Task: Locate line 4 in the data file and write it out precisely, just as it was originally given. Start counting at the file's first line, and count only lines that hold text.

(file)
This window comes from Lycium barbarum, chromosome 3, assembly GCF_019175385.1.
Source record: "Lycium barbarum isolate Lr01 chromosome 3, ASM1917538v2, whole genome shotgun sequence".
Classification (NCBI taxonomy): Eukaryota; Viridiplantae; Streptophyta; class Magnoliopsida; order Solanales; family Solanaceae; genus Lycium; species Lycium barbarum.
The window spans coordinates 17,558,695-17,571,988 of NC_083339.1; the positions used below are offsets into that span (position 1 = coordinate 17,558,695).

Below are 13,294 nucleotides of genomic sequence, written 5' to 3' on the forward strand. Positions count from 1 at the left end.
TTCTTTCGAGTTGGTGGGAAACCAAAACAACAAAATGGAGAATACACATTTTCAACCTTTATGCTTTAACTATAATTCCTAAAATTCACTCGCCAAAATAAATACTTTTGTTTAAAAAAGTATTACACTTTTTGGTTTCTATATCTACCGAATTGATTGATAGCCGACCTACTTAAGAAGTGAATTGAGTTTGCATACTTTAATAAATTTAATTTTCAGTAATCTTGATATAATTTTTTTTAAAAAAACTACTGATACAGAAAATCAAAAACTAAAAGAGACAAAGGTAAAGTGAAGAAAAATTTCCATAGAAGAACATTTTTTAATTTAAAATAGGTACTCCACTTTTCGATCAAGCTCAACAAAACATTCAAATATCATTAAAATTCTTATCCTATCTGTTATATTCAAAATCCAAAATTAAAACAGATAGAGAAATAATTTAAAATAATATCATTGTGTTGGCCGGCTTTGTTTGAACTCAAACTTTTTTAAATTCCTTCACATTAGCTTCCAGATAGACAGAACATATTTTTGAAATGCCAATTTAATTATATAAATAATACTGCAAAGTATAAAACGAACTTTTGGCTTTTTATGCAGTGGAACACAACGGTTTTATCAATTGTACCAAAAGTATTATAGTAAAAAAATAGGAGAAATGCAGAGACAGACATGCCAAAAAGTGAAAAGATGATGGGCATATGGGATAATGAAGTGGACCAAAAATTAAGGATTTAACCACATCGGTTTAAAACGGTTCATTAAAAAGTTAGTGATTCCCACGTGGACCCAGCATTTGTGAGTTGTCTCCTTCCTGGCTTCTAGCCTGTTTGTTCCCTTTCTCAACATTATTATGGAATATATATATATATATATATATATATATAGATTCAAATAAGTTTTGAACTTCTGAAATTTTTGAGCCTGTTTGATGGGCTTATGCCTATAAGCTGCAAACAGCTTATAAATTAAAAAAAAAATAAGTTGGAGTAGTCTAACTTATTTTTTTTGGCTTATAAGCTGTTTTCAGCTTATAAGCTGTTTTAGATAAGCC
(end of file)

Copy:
The window spans coordinates 17,558,695-17,571,988 of NC_083339.1; the positions used below are offsets into that span (position 1 = coordinate 17,558,695).